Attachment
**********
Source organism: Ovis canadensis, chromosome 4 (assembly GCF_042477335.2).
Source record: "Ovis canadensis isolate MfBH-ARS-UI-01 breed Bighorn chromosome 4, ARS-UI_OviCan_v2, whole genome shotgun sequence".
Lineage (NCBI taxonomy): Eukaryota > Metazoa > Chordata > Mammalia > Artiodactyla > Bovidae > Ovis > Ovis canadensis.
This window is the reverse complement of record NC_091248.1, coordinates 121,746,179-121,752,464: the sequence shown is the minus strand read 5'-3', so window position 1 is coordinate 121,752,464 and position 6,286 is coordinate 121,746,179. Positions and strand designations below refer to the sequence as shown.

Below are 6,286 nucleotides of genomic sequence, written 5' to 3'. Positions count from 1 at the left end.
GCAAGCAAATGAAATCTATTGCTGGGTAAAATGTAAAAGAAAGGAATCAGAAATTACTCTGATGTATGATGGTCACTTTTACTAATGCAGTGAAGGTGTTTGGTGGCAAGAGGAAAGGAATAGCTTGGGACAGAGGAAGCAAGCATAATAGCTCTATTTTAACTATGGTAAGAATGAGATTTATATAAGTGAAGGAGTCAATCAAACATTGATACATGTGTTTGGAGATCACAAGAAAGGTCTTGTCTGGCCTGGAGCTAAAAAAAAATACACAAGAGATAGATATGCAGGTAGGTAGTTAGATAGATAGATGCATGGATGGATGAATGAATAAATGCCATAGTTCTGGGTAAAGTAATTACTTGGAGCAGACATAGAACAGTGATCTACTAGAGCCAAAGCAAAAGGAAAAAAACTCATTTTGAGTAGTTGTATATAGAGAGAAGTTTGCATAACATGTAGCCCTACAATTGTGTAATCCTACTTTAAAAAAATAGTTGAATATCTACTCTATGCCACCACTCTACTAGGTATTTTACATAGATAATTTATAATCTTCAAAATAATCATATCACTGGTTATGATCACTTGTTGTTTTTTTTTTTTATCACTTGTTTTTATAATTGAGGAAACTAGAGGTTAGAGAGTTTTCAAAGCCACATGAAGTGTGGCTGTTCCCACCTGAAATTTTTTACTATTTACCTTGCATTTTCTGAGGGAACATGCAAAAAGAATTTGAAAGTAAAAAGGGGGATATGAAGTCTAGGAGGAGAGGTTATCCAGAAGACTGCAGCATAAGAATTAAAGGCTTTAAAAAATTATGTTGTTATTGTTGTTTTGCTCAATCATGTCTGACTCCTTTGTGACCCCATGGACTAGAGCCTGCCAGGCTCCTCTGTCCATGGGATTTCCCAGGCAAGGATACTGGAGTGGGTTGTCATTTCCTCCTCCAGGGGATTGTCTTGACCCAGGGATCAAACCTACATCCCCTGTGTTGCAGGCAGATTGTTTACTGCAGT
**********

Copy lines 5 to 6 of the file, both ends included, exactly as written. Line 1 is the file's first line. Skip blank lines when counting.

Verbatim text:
Below are 6,286 nucleotides of genomic sequence, written 5' to 3'. Positions count from 1 at the left end.
GCAAGCAAATGAAATCTATTGCTGGGTAAAATGTAAAAGAAAGGAATCAGAAATTACTCTGATGTATGATGGTCACTTTTACTAATGCAGTGAAGGTGTTTGGTGGCAAGAGGAAAGGAATAGCTTGGGACAGAGGAAGCAAGCATAATAGCTCTATTTTAACTATGGTAAGAATGAGATTTATATAAGTGAAGGAGTCAATCAAACATTGATACATGTGTTTGGAGATCACAAGAAAGGTCTTGTCTGGCCTGGAGCTAAAAAAAAATACACAAGAGATAGATATGCAGGTAGGTAGTTAGATAGATAGATGCATGGATGGATGAATGAATAAATGCCATAGTTCTGGGTAAAGTAATTACTTGGAGCAGACATAGAACAGTGATCTACTAGAGCCAAAGCAAAAGGAAAAAAACTCATTTTGAGTAGTTGTATATAGAGAGAAGTTTGCATAACATGTAGCCCTACAATTGTGTAATCCTACTTTAAAAAAATAGTTGAATATCTACTCTATGCCACCACTCTACTAGGTATTTTACATAGATAATTTATAATCTTCAAAATAATCATATCACTGGTTATGATCACTTGTTGTTTTTTTTTTTTATCACTTGTTTTTATAATTGAGGAAACTAGAGGTTAGAGAGTTTTCAAAGCCACATGAAGTGTGGCTGTTCCCACCTGAAATTTTTTACTATTTACCTTGCATTTTCTGAGGGAACATGCAAAAAGAATTTGAAAGTAAAAAGGGGGATATGAAGTCTAGGAGGAGAGGTTATCCAGAAGACTGCAGCATAAGAATTAAAGGCTTTAAAAAATTATGTTGTTATTGTTGTTTTGCTCAATCATGTCTGACTCCTTTGTGACCCCATGGACTAGAGCCTGCCAGGCTCCTCTGTCCATGGGATTTCCCAGGCAAGGATACTGGAGTGGGTTGTCATTTCCTCCTCCAGGGGATTGTCTTGACCCAGGGATCAAACCTACATCCCCTGTGTTGCAGGCAGATTGTTTACTGCAGT